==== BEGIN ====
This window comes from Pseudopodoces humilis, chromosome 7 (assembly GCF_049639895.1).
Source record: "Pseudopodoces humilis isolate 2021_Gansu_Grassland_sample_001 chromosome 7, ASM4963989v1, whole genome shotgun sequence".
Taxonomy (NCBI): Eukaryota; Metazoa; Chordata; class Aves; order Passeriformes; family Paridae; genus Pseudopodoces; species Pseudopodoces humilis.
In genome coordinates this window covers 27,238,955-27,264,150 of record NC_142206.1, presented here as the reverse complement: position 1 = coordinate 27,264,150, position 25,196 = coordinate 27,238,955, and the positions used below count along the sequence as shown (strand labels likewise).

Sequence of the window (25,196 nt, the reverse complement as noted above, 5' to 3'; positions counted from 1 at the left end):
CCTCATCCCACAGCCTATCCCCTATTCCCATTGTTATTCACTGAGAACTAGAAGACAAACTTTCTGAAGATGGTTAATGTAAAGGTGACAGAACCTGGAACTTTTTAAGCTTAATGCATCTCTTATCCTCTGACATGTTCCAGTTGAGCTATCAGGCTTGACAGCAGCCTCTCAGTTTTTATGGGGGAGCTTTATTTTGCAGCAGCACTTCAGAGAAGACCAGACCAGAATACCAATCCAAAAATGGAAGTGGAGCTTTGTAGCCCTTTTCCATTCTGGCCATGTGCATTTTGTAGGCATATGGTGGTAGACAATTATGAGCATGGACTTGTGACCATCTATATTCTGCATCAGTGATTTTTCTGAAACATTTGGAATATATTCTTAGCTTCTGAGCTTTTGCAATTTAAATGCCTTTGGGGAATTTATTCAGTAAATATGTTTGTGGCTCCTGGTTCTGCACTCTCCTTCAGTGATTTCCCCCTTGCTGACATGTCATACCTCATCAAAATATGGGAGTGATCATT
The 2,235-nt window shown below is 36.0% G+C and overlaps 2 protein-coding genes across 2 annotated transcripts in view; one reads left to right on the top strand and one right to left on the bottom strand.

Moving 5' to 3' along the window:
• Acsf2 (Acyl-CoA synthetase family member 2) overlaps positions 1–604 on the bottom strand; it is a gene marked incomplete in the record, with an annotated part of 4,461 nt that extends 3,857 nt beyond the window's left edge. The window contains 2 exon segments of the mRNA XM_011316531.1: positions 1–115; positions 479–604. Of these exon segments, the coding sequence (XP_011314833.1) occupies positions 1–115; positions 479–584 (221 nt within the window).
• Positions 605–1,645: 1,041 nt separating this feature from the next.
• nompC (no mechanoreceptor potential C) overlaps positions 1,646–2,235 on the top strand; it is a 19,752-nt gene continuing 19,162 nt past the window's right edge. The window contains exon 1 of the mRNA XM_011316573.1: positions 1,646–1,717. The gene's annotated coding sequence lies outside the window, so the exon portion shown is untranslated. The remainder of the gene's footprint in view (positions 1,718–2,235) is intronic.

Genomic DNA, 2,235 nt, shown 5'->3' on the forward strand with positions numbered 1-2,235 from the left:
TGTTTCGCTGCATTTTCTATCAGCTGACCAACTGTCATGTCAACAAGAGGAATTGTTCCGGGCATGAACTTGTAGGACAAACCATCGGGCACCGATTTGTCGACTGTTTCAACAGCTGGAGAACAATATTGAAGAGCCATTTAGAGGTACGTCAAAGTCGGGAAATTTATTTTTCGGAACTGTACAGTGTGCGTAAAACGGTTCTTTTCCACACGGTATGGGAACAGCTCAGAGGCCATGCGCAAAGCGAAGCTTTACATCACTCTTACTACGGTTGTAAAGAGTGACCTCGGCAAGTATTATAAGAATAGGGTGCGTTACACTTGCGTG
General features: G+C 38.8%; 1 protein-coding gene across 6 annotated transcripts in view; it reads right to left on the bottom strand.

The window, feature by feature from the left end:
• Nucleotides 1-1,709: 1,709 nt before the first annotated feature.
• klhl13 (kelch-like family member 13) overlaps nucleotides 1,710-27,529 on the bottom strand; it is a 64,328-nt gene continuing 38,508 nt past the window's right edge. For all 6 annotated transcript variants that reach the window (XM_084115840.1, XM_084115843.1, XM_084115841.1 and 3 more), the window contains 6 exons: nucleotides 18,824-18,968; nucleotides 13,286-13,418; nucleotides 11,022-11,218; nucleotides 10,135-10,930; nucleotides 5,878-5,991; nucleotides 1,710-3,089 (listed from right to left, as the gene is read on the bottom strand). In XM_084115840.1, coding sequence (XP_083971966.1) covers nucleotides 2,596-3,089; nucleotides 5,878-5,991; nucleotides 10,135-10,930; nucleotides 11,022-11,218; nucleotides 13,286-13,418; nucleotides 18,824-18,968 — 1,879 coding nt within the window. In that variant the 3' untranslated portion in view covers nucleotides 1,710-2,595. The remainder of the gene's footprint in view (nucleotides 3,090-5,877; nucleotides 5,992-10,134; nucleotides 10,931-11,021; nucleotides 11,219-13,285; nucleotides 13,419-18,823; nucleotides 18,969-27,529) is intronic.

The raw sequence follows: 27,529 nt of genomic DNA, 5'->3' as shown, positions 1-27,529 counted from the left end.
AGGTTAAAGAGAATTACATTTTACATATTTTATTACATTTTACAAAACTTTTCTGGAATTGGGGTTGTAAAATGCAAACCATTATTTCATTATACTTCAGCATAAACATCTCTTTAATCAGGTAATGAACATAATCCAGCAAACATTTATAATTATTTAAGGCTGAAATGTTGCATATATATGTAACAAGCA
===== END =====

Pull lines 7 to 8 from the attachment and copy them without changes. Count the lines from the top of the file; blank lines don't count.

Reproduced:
The 2,235-nt window shown below is 36.0% G+C and overlaps 2 protein-coding genes across 2 annotated transcripts in view; one reads left to right on the top strand and one right to left on the bottom strand.

Moving 5' to 3' along the window: